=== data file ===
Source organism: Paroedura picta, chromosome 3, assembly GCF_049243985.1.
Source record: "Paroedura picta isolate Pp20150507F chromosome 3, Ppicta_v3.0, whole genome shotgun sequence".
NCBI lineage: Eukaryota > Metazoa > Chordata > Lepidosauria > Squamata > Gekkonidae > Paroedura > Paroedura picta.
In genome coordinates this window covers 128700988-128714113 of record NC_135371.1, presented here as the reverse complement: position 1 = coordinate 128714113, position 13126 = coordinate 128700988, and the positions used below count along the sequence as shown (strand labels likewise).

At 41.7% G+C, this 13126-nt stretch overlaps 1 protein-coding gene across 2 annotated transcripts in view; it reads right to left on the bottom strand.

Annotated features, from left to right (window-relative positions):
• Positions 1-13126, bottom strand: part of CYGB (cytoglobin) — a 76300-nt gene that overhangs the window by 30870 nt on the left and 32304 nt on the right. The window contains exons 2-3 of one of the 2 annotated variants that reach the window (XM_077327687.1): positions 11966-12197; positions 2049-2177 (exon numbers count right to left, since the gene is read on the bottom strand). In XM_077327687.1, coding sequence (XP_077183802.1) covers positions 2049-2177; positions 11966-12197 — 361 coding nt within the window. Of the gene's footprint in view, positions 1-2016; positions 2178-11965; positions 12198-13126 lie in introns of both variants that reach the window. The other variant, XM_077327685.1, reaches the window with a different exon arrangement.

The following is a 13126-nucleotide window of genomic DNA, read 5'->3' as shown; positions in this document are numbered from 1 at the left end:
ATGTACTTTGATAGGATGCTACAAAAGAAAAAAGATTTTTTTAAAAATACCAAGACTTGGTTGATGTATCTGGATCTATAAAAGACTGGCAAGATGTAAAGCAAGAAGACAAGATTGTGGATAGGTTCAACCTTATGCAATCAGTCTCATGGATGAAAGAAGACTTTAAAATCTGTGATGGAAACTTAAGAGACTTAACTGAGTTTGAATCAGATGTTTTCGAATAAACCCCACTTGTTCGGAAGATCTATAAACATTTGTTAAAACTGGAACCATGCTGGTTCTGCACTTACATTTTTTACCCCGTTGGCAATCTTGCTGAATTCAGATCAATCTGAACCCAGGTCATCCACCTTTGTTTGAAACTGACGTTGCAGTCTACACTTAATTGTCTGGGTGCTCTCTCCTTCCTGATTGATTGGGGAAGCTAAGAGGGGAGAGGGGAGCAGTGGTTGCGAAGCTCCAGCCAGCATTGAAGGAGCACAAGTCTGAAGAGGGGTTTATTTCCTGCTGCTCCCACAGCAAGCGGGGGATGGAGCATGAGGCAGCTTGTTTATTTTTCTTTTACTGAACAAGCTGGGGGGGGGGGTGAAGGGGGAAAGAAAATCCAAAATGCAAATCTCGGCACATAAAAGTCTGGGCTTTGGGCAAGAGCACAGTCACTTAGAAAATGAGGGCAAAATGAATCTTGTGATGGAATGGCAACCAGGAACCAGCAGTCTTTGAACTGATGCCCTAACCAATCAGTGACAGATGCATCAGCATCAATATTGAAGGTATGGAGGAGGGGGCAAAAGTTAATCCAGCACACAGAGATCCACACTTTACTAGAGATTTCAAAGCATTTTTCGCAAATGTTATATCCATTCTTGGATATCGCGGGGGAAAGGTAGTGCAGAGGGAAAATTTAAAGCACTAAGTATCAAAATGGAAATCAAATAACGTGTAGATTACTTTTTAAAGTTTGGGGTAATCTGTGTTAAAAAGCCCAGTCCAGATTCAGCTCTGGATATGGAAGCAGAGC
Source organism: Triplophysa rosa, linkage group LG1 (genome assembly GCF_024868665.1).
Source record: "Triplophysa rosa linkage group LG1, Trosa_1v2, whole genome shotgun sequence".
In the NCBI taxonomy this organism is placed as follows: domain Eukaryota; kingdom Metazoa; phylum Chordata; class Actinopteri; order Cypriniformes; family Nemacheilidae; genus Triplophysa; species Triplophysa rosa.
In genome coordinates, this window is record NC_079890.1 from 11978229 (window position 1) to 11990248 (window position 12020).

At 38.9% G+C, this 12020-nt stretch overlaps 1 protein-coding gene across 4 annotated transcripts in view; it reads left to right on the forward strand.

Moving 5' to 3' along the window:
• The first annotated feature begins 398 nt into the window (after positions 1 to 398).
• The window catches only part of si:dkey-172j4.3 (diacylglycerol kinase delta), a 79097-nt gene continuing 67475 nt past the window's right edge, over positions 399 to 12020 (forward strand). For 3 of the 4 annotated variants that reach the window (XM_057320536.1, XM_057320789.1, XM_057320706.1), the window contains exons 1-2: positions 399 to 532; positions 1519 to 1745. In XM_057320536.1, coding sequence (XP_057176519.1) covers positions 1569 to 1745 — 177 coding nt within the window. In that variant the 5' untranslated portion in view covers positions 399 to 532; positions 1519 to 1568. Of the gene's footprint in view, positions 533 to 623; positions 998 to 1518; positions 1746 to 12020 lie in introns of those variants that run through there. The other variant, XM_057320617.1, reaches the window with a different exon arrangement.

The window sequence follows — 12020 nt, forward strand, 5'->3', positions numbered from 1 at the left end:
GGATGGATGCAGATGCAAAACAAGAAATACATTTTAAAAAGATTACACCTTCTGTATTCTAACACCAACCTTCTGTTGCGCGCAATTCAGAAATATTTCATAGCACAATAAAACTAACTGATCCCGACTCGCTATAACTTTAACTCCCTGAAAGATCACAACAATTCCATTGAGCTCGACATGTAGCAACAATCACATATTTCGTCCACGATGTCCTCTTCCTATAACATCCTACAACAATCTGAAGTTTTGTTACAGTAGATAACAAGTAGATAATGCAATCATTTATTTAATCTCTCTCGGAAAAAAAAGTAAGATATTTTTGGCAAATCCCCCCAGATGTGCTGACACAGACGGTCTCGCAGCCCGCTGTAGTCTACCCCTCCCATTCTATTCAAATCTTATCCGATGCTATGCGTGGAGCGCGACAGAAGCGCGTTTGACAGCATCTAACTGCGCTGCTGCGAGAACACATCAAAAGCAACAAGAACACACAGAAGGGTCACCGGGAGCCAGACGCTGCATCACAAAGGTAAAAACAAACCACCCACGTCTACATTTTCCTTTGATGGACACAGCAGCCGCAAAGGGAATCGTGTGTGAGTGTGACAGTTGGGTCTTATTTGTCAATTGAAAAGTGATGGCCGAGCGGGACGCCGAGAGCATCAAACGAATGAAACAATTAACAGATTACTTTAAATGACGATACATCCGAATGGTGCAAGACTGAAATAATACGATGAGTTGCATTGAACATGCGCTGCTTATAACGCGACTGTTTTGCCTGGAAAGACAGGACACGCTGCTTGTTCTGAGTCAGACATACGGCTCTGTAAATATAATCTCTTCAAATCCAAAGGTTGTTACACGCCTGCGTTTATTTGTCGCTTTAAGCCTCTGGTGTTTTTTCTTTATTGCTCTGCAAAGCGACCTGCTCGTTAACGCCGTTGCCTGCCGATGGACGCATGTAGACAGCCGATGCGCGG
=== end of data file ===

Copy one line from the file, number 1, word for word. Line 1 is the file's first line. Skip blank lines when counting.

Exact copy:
Source organism: Paroedura picta, chromosome 3, assembly GCF_049243985.1.